If the biggest challenge dealers face is leveraging their strengths as sales and service disruptors, they have to be able to do so in a continually relevant way. Selling and providing services also evolves, and the expectations customers have for purchasing solutions and services are not the same as they were as recently as five years ago. The challenge for the channel is making sure core experience remains relevant, since the core offering is only a subset of core experience. Dealers could be selling MFPs, MPS, network services, or EV charging stations, but the core experience has to translate to the way customers want to purchase. Additionally, the value added services they require have to continue to actually add value if they want to be successful.  

Sears is a cautionary tale for ignoring core experience. Sears should have been Amazon. Their core experience consisted of capturing orders and shipping goods directly to the consumers —the same thing Amazon does today, but Sears was doing it decades earlier. How did they manage to miss out on becoming an e-commerce giant? Their core experience was compromised by the company’s slow response to the internet and, specifically, online purchasing. This led to their loss of sales, market share and ultimately, the company’s demise.

Sony is another example. Sony could have led the music streaming subscription business and beaten Apple to the iPod. Prior to Spotify, Apple Music, and the host of streaming apps available today, Sony’s core experience involved both musical content (recording and publishing) as well as the vehicles for consuming music – the Sony Walkman and later, the Sony Discman. If you were a child of the 90s and you didn’t have one of these, some headphones (not earbuds, headphones) and a copy of Please Hammer Don’t Hurt ‘Em or No Fences, you weren’t living. Streaming didn’t even exist until the tail end of the 1990s, when it was widely considered a threat to the music industry’s established revenue sources due to entities like Napster allowing music file sharing for free. Despite seeming to have every advantage to lead consumers into the streaming era, Sony, for a multitude of reasons, couldn’t make the leap to streaming and as a result, other companies like Spotify, Apple, and Pandora own the space. Don’t worry, Sony is still doing OK, but this was a missed opportunity from a core experience perspective.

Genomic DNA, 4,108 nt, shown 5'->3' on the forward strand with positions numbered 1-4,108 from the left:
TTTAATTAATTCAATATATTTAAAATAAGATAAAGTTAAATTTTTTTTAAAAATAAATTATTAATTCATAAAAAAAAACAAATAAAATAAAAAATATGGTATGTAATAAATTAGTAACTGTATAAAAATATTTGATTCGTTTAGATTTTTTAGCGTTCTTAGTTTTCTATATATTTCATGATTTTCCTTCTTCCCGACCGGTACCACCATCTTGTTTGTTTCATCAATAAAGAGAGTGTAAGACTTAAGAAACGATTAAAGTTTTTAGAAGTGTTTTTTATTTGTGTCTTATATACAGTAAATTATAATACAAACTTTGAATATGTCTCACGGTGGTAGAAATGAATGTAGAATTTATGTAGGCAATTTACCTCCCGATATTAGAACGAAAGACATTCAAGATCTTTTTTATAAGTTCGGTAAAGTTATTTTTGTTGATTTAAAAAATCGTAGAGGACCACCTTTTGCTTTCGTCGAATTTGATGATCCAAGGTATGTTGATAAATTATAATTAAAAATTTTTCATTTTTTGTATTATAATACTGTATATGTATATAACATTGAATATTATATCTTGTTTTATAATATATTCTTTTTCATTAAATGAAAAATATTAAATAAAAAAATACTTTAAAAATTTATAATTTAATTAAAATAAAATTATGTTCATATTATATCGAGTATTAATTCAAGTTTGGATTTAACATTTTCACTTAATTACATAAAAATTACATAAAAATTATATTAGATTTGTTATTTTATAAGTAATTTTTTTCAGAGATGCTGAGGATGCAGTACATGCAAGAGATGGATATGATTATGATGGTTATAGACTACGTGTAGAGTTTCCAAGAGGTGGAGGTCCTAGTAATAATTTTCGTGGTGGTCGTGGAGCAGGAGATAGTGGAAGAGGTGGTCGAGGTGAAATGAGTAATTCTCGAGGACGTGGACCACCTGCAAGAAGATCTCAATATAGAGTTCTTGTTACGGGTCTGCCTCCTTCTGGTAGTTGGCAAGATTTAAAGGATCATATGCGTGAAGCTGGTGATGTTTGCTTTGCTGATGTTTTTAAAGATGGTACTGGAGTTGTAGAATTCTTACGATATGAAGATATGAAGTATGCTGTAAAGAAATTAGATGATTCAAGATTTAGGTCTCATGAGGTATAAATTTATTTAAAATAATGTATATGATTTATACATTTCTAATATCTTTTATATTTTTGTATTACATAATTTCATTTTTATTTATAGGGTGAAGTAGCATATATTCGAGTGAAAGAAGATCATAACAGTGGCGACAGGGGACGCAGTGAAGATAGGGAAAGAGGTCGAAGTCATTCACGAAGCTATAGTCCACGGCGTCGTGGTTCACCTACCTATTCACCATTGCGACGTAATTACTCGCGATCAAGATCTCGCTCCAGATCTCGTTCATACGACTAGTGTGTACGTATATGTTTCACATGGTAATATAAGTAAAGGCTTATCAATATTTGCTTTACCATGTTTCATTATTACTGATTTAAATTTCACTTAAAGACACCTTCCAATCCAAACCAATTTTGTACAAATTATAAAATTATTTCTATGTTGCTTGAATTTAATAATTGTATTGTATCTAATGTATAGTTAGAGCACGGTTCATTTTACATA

Will the office equipment channel go the way of Sears and cease to exist due to an inability to adapt? Or be like Sony and still have a degree of success but miss out on a huge opportunity? I don’t think so. For one, our channel is made up of opportunistic entrepreneurs who are evolving faster than many think. Core offerings for print now look very different than they did five years ago, featuring more customized solutions with in-depth reporting and analytics. Digital workflow solutions featuring document analysis, routing, and storage are becoming much more prevalent. Purchasing options have changed to include more bundles, everything as a service, and subscriptions. Security and authentication are more important than ever. Dealers now drive revenue outside of print from EV charging stations, managed network services, physical access, digital signage, cybersecurity and more. In short, the channel is adapting quickly to change. But what about declining page volumes and remote work and the onslaught of challenges that face our industry in 2023? Those challenges are real and they aren’t going away anytime soon. Addressing them will continue to require innovative thinking, strategic pivots, and most importantly, an ongoing understanding of B2B purchasing and service trends that keep the core experience relevant and valuable. The dealer channel will continue to evolve and add value with changing customer demands. They will continue to be opportunistic and successful through diversification and acquisition. There will also continue to be specialists and gurus on LinkedIn ready to lend their scolding and expertise for a fee. That’s OK. Everyone has to eat.  

Author’s note: No experts, gurus or coaches were harmed in the making of this article.